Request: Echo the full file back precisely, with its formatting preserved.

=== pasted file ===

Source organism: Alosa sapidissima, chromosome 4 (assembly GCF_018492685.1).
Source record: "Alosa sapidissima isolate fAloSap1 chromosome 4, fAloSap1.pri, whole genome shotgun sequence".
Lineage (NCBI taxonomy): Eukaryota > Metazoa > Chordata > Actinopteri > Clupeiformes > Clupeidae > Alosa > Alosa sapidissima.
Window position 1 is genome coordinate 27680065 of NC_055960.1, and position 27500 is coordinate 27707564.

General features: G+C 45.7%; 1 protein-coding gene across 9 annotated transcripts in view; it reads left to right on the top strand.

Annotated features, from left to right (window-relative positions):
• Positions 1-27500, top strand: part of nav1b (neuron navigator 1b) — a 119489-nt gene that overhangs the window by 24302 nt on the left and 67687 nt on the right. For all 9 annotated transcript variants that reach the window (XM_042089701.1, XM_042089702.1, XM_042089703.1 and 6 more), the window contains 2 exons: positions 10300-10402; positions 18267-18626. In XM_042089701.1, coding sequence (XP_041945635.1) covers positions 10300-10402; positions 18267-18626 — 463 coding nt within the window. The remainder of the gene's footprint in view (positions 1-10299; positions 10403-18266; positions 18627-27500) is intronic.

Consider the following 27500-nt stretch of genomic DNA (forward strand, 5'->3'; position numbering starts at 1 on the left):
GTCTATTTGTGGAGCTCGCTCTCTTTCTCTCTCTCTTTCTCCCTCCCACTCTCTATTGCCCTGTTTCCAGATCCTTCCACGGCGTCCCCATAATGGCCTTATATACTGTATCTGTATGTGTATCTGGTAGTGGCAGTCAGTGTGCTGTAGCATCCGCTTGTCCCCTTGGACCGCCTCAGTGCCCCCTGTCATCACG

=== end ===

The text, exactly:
Source organism: Alosa sapidissima, chromosome 4 (assembly GCF_018492685.1).
Source record: "Alosa sapidissima isolate fAloSap1 chromosome 4, fAloSap1.pri, whole genome shotgun sequence".
Lineage (NCBI taxonomy): Eukaryota > Metazoa > Chordata > Actinopteri > Clupeiformes > Clupeidae > Alosa > Alosa sapidissima.
Window position 1 is genome coordinate 27680065 of NC_055960.1, and position 27500 is coordinate 27707564.

General features: G+C 45.7%; 1 protein-coding gene across 9 annotated transcripts in view; it reads left to right on the top strand.

Annotated features, from left to right (window-relative positions):
• Positions 1-27500, top strand: part of nav1b (neuron navigator 1b) — a 119489-nt gene that overhangs the window by 24302 nt on the left and 67687 nt on the right. For all 9 annotated transcript variants that reach the window (XM_042089701.1, XM_042089702.1, XM_042089703.1 and 6 more), the window contains 2 exons: positions 10300-10402; positions 18267-18626. In XM_042089701.1, coding sequence (XP_041945635.1) covers positions 10300-10402; positions 18267-18626 — 463 coding nt within the window. The remainder of the gene's footprint in view (positions 1-10299; positions 10403-18266; positions 18627-27500) is intronic.

Consider the following 27500-nt stretch of genomic DNA (forward strand, 5'->3'; position numbering starts at 1 on the left):
GTCTATTTGTGGAGCTCGCTCTCTTTCTCTCTCTCTTTCTCCCTCCCACTCTCTATTGCCCTGTTTCCAGATCCTTCCACGGCGTCCCCATAATGGCCTTATATACTGTATCTGTATGTGTATCTGGTAGTGGCAGTCAGTGTGCTGTAGCATCCGCTTGTCCCCTTGGACCGCCTCAGTGCCCCCTGTCATCACG